Once an employee has agreed to join a company, they will have expectations about what it’s like to work in that company. These expectations will be based on your external brand promise, as well as the implicit and explicit promises made to the employee during their interview process.
You must work hard to meet those expectations in order to retain that employee. According to TalentKeepers, Inc, “59% of all attrition is occurring in the first year of employment and begins declining only after the 1-2 year period.” That is not an HR issue. This is a serious business issue. And a costly one, at that.
There has been a lot of discussion in recent years about “employee engagement”. In 2006, The Conference Board published “Employee Engagement, A Review of Current Research and Its Implications”. In that publication, they defined employee engagement as “a heightened emotional connection that an employee feels for his or her organization, that influences him or her to exert greater discretionary effort to his or her work”.
Among the key factors that create that emotional connection include:
- Trust and integrity
- Nature of the job
- Line of sight between employee performance and company performance
- Career growth opportunities
- Pride about the company
- Coworkers/team members
- Employee development
- Relationship with one’s manager
The study also notes that an employee who is truly engaged is not only likely to stay with a company, but will also significantly outperform their disengaged coworkers by 20-28 percent.
Clearly, having an engaged workforce helps a company become more successful. And equally clearly, those things that help employees become more engaged are within the purview of the company to create and/or change. So why don’t companies pay more attention to this topic?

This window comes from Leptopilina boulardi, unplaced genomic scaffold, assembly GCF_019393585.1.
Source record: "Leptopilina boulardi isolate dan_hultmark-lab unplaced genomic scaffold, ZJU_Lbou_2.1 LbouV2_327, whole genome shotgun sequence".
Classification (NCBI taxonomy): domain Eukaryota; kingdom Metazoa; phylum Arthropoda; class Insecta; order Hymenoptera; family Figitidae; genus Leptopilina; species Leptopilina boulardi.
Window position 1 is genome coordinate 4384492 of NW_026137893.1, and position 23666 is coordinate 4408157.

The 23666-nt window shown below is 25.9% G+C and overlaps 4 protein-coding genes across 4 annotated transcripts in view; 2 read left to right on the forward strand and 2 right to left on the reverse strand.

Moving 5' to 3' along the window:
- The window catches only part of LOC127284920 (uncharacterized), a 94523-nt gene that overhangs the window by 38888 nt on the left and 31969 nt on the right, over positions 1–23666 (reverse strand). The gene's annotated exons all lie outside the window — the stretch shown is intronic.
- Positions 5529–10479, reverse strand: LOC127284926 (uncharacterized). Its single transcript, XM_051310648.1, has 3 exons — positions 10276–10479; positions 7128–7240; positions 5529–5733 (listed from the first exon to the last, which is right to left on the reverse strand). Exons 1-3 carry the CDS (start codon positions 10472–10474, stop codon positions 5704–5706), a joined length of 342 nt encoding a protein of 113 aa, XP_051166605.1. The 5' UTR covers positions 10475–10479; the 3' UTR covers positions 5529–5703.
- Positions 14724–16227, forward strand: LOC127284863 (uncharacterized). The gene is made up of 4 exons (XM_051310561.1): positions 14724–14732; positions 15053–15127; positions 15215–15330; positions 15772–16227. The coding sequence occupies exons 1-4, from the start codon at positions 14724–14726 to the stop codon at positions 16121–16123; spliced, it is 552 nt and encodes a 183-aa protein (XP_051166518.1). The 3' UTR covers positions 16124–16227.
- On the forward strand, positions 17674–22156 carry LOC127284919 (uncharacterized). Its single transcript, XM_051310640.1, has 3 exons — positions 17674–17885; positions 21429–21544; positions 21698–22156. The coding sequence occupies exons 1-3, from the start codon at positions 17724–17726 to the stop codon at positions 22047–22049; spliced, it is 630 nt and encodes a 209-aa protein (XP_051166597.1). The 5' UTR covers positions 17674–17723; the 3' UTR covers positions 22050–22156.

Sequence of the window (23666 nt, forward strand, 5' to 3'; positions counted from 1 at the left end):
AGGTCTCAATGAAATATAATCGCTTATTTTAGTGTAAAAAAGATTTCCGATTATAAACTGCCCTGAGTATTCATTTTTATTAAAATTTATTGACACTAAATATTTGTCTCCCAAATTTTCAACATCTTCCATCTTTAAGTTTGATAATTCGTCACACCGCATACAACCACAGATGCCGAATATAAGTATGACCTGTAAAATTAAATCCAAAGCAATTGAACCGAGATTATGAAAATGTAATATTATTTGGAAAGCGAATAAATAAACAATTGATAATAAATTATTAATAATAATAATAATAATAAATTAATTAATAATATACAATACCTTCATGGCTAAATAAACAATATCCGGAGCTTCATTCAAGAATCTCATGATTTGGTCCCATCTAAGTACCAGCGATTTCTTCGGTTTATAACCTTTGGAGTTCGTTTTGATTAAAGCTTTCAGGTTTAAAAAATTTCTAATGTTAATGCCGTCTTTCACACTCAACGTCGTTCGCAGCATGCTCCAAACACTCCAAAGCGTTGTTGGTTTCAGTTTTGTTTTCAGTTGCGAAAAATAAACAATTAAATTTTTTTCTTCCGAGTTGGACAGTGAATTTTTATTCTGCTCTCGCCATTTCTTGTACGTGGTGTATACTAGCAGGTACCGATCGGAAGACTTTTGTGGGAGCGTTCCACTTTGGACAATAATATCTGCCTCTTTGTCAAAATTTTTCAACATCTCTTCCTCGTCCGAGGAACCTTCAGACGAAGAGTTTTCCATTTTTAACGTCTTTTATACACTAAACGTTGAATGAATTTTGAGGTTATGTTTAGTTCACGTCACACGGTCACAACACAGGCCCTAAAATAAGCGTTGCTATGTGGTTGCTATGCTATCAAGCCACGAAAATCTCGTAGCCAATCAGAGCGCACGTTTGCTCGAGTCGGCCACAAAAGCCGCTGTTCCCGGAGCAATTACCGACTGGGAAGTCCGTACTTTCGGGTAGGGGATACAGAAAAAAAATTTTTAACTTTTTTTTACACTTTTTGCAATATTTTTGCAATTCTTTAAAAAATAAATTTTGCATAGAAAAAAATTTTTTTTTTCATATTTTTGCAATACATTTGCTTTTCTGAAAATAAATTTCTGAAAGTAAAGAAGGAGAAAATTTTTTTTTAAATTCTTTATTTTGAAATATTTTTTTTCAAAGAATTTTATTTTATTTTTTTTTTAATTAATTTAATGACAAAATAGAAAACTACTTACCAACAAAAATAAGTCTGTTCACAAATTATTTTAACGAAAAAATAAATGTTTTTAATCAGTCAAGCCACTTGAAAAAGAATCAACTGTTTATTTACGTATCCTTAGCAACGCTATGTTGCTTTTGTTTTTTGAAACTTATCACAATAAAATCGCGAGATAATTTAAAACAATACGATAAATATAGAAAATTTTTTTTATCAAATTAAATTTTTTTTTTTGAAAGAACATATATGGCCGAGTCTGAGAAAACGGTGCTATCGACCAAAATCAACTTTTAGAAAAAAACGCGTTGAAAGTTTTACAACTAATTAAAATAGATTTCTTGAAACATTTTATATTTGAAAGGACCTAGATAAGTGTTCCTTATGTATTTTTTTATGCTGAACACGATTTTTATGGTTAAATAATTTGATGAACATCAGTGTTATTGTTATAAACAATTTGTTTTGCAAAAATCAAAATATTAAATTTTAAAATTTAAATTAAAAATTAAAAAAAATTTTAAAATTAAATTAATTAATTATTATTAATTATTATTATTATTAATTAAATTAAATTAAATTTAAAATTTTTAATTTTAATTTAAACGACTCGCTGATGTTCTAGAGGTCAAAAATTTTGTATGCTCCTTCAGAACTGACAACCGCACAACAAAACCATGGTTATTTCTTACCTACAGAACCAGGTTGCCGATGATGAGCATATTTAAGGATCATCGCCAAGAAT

The answer is that CEO’s don’t know how to pay attention to this topic. Some of these things, such as “trust and integrity” seem nebulous and a bit generic. Others like “relationship with one’s manager” seems like something other people should worry about. I disagree.
One of the most important things a CEO can do is to pay attention to the success and happiness of his people. At the end of the day, a CEO’s worth is measured by how much he can inspire, motivate and lead people to all work towards a common goal via a common methodology in an environment that is most conducive to business success. That’s it. Sales, marketing, engineering, etc. are actually all ancillary to this main focus. Not that these functions aren’t important. They obviously are. But a CEO’s value is not in selling, or programming code, or creating marketing campaigns. It is in leading people who lead people who lead people who perform these functions.
Equally responsible for employee engagement is the HR leader of an organization. The factors influencing engagement mentioned above are all clearly within the purview of her role as head of human resources. Her team creates and drives the initiatives that make the company either a worthwhile or a worthless place to work.
The HR leader and the CEO are a true team in this endeavor and the HR leader should both coach and guide the CEO to be successful in this work. She is the one with the background, experience and toolkit to help promote and manage employee engagement. It is also the HR leader who should make the initial diagnosis of the issues within the organization and make recommendation for changes to promote a higher degree of employee engagement. In my next blog post, I’ll discuss the importance of ensuring that engagement is not based solely on compensation.